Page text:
What would it be like to live through an apocalypse? It's not a pleasant question. But Emily St. John Mandel's bestselling novel Station Eleven (Vintage, 2015) uses this ominous "what if?" to contemplate the importance of art in society, and what it means to remember and be remembered. The novel is the subject of the Lake County Library's Big Read, a National Endowment for the Arts program that turns a book into a source of community-wide conversation on a variety of topics. The library and its partners are holding a number of activities associated with the initiative. Here are the few of them:
Forgotten Skills Fair: October 7, 1 p.m., at the Lake County Courthouse Museum in Lakeport. Just like the novel's characters, you can learn about survival skills such as the art of spinning and washing laundry with a washboard in a stream.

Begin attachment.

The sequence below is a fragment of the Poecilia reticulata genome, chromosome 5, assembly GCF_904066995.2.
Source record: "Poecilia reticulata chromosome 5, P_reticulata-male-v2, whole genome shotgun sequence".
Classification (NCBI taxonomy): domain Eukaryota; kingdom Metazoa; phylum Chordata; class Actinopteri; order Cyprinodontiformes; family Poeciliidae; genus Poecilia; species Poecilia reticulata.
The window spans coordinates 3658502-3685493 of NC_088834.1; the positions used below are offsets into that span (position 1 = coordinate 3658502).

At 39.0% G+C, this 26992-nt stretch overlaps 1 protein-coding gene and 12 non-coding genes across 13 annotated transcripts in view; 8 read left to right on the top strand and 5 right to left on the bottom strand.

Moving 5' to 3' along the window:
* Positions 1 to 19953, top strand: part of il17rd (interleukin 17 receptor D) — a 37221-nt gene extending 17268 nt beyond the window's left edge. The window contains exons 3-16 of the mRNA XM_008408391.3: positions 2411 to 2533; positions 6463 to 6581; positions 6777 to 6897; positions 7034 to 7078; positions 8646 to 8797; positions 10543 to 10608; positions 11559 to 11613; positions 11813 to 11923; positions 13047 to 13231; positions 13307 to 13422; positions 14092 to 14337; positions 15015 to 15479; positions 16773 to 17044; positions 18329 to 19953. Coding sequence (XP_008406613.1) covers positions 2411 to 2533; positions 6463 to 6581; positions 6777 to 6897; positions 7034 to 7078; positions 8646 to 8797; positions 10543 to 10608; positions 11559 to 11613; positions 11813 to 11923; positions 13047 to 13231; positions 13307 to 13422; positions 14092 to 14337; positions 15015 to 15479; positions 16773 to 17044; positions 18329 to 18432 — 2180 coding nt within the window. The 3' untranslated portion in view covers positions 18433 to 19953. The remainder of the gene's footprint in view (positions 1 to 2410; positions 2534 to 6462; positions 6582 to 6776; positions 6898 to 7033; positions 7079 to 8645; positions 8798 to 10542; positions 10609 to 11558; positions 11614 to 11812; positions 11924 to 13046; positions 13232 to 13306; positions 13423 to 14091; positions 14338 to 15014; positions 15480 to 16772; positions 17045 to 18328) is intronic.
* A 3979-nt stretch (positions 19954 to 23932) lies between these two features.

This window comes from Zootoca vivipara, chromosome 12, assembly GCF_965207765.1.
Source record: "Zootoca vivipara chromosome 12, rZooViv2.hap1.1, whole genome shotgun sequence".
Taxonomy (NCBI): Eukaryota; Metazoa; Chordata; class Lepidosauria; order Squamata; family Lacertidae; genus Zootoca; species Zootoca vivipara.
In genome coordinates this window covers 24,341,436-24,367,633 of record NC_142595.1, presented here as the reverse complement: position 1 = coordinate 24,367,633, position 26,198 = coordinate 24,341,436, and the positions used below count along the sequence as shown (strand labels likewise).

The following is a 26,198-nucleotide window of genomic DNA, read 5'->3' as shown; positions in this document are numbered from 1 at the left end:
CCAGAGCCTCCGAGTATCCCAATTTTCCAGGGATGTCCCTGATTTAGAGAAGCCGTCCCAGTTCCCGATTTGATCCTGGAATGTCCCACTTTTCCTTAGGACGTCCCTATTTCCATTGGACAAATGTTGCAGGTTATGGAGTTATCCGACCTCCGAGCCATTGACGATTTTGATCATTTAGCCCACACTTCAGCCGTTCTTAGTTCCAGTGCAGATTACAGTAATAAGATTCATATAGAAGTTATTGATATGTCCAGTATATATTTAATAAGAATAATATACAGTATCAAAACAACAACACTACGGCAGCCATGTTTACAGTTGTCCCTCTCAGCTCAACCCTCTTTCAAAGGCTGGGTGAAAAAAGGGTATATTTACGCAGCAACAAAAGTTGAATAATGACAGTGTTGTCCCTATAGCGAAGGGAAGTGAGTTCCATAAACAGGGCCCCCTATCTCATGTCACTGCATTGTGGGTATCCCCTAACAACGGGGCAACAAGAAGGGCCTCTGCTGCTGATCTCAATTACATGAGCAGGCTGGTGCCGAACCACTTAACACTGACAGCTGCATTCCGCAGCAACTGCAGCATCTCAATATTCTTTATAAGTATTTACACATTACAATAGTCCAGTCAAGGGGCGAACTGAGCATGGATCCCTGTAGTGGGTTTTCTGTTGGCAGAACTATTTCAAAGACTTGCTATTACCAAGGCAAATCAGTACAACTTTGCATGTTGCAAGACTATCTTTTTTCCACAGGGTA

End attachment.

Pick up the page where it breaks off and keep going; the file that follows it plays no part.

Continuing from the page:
Graphic Novel Playshop: October 8, noon-5 p.m., at the Middletown Art Center in Middletown. Find out how a graphic novel, such as the one used in Station Eleven, tells a story, and begin to make your own book.
Travelling Symphony: Shakespeare from Station Eleven, October 21, 2 p.m., at the Soper Reese Community Theatre in Lakeport. In honor of the novel's roaming Shakespeare troupe, the Travelling Symphony, see a performance of the Bard's work, including violinists from the Lake County Symphony.
For more information about the wide array of Big Read events throughout Lake County, see lakecountybigread.com/events.html.